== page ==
Lynne Olson, author of “Those Angry Days,” stopped by somuchsomanysofew to discuss her book and its exploration of the extreme polarization in the United States over the very idea of entering the war, an aspect forgotten by many people today.
Four of the books you’ve co-written or written focus on this specific period in World War II, when England was fighting alone. You’ve explored it from the point of view of the American journalists stationed in London, the Polish fighter pilots who joined the RAF, the men who brought Churchill to power, and with Those Angry Days you’ve come stateside to explain what was going on in the U.S. that was keeping us out of the fight. What is it about this particular aspect of the war that you find so compelling?I’ve been fascinated with both the place (Britain) and the period (the early days of World War II) ever since my husband, Stan Cloud, and I wrote our first book, The Murrow Boys, about Edward R. Murrow and the correspondents he hired to create CBS News before and during the war. Several scenes in the book take place in London during the Battle of Britain and the 1940-41 Blitz. In doing research for that book, I got caught up in the story of Britain’s struggle for survival in the early years of the war – and the extraordinary leadership of Winston Churchill and courage of ordinary Britons in waging that fight. I discovered that there were still a number of stories about the period that remained largely unknown and untold, so I decided to tell them myself.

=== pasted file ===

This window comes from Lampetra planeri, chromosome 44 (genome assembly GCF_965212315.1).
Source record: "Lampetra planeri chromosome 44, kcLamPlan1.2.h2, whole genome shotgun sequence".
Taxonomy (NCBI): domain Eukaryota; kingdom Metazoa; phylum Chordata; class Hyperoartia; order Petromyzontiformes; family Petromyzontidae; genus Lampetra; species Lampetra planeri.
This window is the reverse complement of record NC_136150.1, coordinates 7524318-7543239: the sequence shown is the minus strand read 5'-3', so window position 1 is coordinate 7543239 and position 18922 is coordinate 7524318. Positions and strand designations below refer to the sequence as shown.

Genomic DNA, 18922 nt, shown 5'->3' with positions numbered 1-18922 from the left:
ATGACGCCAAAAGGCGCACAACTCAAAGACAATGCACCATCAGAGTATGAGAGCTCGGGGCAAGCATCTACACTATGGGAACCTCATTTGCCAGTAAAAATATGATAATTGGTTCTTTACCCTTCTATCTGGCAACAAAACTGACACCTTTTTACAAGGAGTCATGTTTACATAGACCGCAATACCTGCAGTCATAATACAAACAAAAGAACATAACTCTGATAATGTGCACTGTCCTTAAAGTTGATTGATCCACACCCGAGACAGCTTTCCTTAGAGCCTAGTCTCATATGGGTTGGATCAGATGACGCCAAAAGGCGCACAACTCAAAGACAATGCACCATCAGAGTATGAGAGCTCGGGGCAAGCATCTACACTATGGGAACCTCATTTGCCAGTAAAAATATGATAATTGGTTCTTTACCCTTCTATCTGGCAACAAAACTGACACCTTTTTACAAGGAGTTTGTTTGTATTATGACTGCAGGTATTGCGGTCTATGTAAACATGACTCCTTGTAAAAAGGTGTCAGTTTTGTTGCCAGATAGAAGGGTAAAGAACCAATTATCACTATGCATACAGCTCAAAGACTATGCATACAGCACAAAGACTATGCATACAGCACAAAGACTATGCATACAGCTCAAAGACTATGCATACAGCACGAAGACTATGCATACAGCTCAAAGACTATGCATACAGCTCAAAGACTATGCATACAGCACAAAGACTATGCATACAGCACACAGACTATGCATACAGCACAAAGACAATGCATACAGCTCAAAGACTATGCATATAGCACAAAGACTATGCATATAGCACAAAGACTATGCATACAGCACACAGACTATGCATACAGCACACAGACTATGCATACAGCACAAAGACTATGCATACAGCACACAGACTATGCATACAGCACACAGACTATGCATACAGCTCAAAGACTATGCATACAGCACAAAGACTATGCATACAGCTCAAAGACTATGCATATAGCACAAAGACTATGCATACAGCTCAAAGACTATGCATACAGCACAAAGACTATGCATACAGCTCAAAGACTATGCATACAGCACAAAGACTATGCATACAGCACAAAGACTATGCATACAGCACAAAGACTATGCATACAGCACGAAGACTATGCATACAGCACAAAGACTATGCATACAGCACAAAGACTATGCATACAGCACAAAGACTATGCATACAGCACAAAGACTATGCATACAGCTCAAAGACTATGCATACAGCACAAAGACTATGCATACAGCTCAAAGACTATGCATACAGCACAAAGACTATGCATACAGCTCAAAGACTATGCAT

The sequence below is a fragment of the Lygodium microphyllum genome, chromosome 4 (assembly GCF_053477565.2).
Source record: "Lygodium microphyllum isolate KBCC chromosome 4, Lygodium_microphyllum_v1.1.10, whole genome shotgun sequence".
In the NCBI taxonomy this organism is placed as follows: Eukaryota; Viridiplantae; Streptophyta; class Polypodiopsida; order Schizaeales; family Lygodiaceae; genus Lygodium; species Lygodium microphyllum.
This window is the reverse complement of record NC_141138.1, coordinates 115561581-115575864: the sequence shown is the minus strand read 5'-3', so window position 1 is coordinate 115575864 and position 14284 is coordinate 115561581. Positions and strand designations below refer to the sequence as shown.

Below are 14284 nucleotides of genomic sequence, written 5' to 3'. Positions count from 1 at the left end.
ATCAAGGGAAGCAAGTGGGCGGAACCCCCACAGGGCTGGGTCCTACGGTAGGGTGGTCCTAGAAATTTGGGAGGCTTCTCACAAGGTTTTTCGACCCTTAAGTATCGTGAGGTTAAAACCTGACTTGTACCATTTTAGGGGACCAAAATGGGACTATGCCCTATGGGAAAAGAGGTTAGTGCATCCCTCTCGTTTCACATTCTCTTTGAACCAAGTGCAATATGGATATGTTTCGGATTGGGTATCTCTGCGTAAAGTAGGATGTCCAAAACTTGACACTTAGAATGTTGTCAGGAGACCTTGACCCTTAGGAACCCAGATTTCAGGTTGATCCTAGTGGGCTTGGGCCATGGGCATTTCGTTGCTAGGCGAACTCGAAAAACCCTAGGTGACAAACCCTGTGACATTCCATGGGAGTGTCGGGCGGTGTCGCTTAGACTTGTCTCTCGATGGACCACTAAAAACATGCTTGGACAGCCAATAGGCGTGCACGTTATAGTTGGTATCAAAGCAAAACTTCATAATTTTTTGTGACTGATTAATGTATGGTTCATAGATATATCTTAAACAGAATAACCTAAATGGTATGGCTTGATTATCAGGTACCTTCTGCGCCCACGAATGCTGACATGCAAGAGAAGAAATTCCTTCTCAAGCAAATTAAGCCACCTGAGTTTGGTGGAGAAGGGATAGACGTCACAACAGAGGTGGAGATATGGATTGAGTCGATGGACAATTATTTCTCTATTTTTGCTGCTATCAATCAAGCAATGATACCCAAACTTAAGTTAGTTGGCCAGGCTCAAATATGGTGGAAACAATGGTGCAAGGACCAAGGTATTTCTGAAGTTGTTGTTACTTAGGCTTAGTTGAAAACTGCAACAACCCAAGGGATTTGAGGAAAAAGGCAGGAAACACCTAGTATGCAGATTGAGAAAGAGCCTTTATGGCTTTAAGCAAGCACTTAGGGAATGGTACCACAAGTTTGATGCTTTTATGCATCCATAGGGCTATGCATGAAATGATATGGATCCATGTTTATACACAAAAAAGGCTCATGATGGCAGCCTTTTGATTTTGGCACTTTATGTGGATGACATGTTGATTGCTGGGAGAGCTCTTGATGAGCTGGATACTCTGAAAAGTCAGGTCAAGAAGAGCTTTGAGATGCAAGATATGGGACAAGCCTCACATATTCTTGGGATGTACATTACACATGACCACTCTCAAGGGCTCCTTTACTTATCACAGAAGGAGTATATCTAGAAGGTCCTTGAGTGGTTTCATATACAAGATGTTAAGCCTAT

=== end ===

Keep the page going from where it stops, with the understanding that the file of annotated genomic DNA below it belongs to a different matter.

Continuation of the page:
Having focused so much on Britain in my previous books, I decided it was time, in my latest one, to take a look at the very bitter debate going on in the United States during 1939-1941 about what its role should be in World War II. It turned out to be an extraordinary story — one that I realized I didn’t know very much about and one that I don’t think most Americans do. That debate, as it turned out, was crucial in deciding the future of the United States, especially the role it would play in the world from then on.
As you’ve been touring with this book, have you faced a lot of surprise from readers? Specifically, that FDR was so reliant on polls, that Lindbergh held so many views which would make him wildly unpopular today?
I think what’s been most surprising to readers is the extreme polarization in this country over the very idea of entering the war. Today, we think of World War II as the “good war” — a necessary conflict to save Western civilization from the evil of Nazi Germany. And that’s all true. But in the years leading up to Pearl Harbor, the extent of that evil was not as obvious as it is now. The passions on both sides were really at a fever pitch.